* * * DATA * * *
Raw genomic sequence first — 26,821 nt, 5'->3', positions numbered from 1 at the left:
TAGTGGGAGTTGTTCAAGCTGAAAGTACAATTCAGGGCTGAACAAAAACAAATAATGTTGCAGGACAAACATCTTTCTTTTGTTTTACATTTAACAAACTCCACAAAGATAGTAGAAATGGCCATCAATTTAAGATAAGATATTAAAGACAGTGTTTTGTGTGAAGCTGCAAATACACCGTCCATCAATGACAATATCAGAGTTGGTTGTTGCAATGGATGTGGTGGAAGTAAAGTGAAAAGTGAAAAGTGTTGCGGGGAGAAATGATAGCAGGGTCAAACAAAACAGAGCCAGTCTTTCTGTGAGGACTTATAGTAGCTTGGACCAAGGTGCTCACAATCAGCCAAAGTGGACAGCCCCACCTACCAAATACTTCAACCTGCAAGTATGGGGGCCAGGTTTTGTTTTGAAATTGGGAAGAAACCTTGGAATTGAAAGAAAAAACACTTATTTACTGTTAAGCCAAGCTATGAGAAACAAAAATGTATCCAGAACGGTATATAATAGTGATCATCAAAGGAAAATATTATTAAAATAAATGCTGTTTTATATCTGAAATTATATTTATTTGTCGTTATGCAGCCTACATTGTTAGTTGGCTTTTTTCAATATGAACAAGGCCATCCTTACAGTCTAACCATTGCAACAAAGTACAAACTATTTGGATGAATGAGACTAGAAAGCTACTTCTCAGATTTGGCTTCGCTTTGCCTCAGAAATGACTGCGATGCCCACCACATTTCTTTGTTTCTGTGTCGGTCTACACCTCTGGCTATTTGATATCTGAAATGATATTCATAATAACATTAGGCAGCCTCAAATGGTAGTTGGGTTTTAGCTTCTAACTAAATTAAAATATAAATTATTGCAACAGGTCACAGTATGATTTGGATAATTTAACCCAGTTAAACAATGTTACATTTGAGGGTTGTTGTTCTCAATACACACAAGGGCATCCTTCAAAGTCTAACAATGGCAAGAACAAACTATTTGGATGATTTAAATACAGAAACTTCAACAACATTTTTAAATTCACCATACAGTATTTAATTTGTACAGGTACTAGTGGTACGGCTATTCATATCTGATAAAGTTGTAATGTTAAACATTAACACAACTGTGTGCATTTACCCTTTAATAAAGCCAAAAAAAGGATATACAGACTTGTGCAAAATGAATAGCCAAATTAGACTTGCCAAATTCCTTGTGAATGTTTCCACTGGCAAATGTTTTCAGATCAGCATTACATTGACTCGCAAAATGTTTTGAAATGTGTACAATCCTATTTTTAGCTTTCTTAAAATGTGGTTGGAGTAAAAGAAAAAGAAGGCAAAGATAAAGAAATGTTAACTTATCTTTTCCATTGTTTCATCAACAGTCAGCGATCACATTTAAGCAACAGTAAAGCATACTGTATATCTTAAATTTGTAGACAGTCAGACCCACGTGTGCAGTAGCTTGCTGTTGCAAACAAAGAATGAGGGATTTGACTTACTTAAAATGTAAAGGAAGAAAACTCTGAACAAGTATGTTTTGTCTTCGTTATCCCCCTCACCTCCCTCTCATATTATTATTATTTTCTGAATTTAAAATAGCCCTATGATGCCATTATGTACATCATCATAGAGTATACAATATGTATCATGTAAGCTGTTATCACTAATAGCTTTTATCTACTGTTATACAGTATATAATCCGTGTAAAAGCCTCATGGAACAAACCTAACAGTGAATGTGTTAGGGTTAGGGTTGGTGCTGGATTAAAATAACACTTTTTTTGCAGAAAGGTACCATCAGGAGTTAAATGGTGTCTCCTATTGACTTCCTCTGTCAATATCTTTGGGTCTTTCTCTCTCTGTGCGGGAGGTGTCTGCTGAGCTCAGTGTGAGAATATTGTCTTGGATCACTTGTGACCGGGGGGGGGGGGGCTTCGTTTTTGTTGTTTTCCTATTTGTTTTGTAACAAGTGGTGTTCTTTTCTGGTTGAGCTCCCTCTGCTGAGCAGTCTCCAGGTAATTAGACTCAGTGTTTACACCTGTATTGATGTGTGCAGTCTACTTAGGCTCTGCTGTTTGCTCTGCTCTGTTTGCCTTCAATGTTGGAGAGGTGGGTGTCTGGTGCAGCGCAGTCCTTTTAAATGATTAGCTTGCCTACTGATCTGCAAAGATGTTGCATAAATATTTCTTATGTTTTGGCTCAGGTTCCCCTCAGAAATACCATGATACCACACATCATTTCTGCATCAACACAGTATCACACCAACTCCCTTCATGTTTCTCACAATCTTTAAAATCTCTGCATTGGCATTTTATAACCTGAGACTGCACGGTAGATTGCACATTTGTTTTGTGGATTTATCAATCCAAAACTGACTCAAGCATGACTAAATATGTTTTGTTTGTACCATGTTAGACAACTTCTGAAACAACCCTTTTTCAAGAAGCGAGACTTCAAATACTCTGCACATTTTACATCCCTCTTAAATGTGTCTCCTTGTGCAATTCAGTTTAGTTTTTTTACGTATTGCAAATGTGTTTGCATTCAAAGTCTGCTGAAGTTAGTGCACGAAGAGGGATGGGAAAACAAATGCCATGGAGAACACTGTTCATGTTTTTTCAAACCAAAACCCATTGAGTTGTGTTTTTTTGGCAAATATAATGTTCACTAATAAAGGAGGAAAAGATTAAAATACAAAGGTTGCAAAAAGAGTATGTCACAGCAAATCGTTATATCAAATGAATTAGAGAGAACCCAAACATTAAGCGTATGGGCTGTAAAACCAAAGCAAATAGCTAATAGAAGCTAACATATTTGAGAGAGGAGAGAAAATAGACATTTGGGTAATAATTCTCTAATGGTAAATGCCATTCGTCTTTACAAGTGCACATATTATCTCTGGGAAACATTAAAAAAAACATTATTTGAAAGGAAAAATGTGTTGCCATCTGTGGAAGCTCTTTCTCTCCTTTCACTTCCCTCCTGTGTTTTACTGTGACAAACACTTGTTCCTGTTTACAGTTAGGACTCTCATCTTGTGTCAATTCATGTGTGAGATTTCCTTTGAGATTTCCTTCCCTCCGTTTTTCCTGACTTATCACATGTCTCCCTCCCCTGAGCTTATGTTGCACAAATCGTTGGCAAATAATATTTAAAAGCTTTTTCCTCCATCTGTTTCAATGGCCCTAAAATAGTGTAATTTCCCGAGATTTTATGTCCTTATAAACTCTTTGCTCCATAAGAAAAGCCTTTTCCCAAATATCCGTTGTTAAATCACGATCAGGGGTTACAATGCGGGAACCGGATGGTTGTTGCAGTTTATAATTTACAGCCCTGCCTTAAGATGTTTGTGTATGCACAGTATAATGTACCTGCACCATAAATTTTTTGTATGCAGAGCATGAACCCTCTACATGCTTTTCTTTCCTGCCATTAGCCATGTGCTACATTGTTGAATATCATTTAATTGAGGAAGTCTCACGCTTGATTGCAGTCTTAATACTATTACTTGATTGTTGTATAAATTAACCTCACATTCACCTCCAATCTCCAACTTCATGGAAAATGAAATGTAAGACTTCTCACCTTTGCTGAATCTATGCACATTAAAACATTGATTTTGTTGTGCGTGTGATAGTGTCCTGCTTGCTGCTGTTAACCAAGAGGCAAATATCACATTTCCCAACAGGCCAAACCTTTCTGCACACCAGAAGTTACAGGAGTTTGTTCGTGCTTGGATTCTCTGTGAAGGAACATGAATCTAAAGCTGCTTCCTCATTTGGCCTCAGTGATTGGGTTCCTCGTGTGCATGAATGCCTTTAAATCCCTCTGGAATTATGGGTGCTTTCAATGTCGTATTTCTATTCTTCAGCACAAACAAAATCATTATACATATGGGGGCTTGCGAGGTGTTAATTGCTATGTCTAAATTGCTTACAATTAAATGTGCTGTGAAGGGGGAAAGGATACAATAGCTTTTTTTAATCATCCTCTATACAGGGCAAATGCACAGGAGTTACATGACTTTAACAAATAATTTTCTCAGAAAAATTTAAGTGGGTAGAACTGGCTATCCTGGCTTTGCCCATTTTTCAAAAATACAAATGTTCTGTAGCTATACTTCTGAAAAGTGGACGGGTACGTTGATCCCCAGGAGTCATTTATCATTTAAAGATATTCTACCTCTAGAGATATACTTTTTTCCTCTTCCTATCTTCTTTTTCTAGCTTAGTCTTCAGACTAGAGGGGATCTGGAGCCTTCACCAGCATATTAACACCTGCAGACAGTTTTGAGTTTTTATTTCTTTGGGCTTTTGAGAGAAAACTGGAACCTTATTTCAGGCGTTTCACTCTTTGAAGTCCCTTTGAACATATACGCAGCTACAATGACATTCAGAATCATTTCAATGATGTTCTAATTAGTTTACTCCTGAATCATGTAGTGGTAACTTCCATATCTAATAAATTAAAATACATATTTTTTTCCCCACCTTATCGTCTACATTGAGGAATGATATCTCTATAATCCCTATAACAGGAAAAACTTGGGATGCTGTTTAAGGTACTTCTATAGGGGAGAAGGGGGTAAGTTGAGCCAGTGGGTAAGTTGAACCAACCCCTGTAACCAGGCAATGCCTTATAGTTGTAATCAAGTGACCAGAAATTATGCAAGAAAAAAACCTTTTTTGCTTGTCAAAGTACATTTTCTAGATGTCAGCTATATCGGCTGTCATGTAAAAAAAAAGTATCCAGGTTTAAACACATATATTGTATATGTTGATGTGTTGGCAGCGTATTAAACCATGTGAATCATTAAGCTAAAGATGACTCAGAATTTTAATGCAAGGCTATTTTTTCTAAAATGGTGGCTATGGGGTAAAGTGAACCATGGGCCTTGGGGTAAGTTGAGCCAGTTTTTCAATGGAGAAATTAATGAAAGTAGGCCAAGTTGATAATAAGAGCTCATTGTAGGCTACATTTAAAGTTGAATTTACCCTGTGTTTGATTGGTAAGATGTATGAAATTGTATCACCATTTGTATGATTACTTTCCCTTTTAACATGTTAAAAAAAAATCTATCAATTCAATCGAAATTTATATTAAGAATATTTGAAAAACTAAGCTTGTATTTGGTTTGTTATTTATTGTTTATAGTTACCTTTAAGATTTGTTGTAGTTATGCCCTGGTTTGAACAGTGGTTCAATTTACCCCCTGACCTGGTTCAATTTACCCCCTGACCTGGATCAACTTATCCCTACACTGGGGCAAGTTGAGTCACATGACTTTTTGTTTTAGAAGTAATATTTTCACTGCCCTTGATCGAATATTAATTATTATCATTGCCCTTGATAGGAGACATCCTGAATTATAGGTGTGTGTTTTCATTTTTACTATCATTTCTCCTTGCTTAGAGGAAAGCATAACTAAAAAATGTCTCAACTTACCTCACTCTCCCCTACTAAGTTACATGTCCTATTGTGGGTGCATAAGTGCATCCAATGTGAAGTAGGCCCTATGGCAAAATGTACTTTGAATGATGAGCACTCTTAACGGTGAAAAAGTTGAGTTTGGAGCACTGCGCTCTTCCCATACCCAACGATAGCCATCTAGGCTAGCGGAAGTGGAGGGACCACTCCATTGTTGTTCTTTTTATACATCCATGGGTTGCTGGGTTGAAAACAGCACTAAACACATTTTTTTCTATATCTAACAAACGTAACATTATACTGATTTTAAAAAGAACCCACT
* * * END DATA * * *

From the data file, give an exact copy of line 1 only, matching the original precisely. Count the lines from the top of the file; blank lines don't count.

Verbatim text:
Raw genomic sequence first — 26,821 nt, 5'->3', positions numbered from 1 at the left: